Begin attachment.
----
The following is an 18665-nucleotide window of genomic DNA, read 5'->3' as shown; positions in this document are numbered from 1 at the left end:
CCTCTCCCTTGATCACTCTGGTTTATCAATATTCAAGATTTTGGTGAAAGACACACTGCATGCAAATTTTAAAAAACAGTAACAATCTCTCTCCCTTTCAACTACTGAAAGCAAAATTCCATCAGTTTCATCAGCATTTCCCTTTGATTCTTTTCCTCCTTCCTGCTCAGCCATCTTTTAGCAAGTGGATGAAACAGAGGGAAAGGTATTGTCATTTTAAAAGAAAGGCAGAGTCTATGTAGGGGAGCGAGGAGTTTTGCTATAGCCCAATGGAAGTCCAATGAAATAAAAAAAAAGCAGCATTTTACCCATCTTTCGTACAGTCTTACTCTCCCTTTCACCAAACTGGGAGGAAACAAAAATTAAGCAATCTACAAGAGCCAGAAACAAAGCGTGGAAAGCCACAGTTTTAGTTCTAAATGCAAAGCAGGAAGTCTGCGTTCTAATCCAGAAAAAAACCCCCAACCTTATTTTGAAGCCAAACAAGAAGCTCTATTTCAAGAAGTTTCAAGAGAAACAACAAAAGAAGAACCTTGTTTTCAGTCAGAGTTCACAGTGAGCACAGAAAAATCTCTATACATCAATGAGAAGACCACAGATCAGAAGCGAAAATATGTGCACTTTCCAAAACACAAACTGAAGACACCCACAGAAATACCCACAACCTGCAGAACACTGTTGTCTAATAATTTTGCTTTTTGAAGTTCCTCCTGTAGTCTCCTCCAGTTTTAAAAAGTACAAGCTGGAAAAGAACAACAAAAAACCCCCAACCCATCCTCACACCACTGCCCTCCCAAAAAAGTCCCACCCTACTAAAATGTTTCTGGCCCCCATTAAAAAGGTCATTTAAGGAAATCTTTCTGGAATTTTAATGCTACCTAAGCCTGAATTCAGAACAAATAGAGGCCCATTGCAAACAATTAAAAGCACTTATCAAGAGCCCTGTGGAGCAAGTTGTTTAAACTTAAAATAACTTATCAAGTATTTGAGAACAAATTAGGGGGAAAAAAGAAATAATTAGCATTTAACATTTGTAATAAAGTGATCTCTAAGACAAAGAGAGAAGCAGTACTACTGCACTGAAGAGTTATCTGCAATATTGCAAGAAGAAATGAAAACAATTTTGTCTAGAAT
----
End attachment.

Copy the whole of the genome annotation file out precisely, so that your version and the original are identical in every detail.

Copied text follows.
The following is an 18665-nucleotide window of genomic DNA, read 5'->3' as shown; positions in this document are numbered from 1 at the left end:
CCTCTCCCTTGATCACTCTGGTTTATCAATATTCAAGATTTTGGTGAAAGACACACTGCATGCAAATTTTAAAAAACAGTAACAATCTCTCTCCCTTTCAACTACTGAAAGCAAAATTCCATCAGTTTCATCAGCATTTCCCTTTGATTCTTTTCCTCCTTCCTGCTCAGCCATCTTTTAGCAAGTGGATGAAACAGAGGGAAAGGTATTGTCATTTTAAAAGAAAGGCAGAGTCTATGTAGGGGAGCGAGGAGTTTTGCTATAGCCCAATGGAAGTCCAATGAAATAAAAAAAAAGCAGCATTTTACCCATCTTTCGTACAGTCTTACTCTCCCTTTCACCAAACTGGGAGGAAACAAAAATTAAGCAATCTACAAGAGCCAGAAACAAAGCGTGGAAAGCCACAGTTTTAGTTCTAAATGCAAAGCAGGAAGTCTGCGTTCTAATCCAGAAAAAAACCCCCAACCTTATTTTGAAGCCAAACAAGAAGCTCTATTTCAAGAAGTTTCAAGAGAAACAACAAAAGAAGAACCTTGTTTTCAGTCAGAGTTCACAGTGAGCACAGAAAAATCTCTATACATCAATGAGAAGACCACAGATCAGAAGCGAAAATATGTGCACTTTCCAAAACACAAACTGAAGACACCCACAGAAATACCCACAACCTGCAGAACACTGTTGTCTAATAATTTTGCTTTTTGAAGTTCCTCCTGTAGTCTCCTCCAGTTTTAAAAAGTACAAGCTGGAAAAGAACAACAAAAAACCCCCAACCCATCCTCACACCACTGCCCTCCCAAAAAAGTCCCACCCTACTAAAATGTTTCTGGCCCCCATTAAAAAGGTCATTTAAGGAAATCTTTCTGGAATTTTAATGCTACCTAAGCCTGAATTCAGAACAAATAGAGGCCCATTGCAAACAATTAAAAGCACTTATCAAGAGCCCTGTGGAGCAAGTTGTTTAAACTTAAAATAACTTATCAAGTATTTGAGAACAAATTAGGGGGAAAAAAGAAATAATTAGCATTTAACATTTGTAATAAAGTGATCTCTAAGACAAAGAGAGAAGCAGTACTACTGCACTGAAGAGTTATCTGCAATATTGCAAGAAGAAATGAAAACAATTTTGTCTAGAAT